Design of a Patient Specific, 3D printed Arm Cast

Abstract

3D printing is a manufacturing technique by which the material is added layer by layer to create a physical three-dimensional object. This manufacturing technique had primarily found uses in academic and commercial sectors for prototyping and product realization purposes. However, more recently the home consumer market has seen a surge in low cost printers bringing this capability to the masses. More recently 3D printing has seen considerable interest from the clinical sector, where alongside the synergistic use with medical imaging data, a whole generation of patient specific implantable technologies, splints/casts and resection guides can be created. Predominantly, clinical applications have focused on the use of 3D printing for bone replacement, however with the advent of more sophisticated multi-material printers, interest has now begun to move to applications in orthotics and orthopedic casting.

This study is to review and evaluate the feasibility of designing and realizing a more patient specific orthopedic cast to surpass current limitation with traditional fiberglass/plaster casts, through the use of advanced 3D modelling and printing techniques. To directly compare the efficacy of the traditional and 3D printed casts, we shall investigate critical parameters such as the time for manufacture, the overall weight of the final product, the accuracy off the cast relative to the patient’s unique anatomy and additional user-centric metrics (comfort, aesthetics, etc.). The design examined made use of advanced mesh structures throughout the bulk of the cast, such that the device would require less material (by weight) during fabrication, could allow for tunable weight and mechanical properties and allow for air penetration to the person skin, thereby reducing discomfort due to prolonged moisture exposure (chaffing, bad smells, etc.). As the primary focus of this study is the design and product realization phases and we shall not assess metrics relating to patient recover time or experience.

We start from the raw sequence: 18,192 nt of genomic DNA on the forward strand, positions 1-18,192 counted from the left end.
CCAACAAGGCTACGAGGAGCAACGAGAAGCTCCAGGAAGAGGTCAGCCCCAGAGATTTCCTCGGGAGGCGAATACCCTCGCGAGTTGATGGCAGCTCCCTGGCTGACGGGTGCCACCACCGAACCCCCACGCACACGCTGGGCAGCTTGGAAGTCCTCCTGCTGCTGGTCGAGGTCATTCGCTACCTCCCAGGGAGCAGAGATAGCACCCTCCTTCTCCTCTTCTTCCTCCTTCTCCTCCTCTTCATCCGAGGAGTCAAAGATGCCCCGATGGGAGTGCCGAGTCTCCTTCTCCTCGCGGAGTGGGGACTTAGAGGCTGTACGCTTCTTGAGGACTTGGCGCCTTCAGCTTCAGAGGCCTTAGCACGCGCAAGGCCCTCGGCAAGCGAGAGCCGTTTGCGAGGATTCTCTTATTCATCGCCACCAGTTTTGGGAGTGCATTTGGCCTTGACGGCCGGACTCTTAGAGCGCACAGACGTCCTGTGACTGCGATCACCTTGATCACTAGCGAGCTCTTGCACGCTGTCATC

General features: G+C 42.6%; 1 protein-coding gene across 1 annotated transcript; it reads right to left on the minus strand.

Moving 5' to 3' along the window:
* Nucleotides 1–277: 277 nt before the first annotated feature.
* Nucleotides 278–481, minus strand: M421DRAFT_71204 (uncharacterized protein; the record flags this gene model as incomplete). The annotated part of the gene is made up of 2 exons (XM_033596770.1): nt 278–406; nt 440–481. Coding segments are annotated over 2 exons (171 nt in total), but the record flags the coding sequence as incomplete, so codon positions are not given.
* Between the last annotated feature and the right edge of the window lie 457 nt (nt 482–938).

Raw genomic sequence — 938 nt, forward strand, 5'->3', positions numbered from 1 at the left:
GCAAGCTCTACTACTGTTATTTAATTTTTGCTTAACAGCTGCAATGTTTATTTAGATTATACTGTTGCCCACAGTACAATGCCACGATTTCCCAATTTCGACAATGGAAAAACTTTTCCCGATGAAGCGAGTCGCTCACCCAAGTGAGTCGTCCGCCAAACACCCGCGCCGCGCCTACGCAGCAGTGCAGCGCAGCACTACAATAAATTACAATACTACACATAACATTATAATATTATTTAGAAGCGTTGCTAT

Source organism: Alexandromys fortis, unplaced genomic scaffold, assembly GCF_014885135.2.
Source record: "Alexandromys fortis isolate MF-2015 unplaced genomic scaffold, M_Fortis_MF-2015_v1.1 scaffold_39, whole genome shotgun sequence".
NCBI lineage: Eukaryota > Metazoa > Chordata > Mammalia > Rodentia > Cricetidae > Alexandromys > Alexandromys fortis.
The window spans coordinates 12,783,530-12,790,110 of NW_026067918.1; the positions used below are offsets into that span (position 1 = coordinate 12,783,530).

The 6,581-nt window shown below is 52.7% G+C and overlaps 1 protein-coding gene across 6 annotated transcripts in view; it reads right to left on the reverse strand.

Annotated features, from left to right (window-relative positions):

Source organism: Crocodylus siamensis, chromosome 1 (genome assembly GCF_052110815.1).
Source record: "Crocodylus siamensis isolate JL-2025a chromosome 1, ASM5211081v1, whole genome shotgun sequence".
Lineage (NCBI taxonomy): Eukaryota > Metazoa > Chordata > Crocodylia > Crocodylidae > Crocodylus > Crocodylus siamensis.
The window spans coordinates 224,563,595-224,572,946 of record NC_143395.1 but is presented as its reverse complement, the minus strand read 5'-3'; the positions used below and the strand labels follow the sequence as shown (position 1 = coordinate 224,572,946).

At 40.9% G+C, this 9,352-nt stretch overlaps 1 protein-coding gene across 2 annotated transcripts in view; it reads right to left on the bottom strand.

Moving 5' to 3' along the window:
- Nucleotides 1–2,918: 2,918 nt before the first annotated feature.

Overall it was found that the 3D printed cast was significantly lighter, with improved water repellent and air circulation properties, as compared to a traditional cast. Through the use of high precision design/manufacturing techniques, the final device could be accurately reproduced to match the test patient’s unique anatomy, thereby optimizing the orientation of the patient’s bones during post fracture recovery. It was however found that the manufacturing time for the 3D printed cast was slower than traditional casting methods owing to the additional time during the design phase. In future work we aim to address this limitation and to devise a streamlined methodology such that a generic cast design can be adapted to patient specific anatomical data through parametric design algorithms.

Ultimately, it was found that through the use of advanced design techniques, patient specific data and 3D printing, a custom orthopedic cast could be realized and with significant potential to augment current use of this technology for surgical intervention and improve patient outcomes. The use of advanced manufacturing in the medical field will likely enable more patient specific/user-centric treatment in the near future.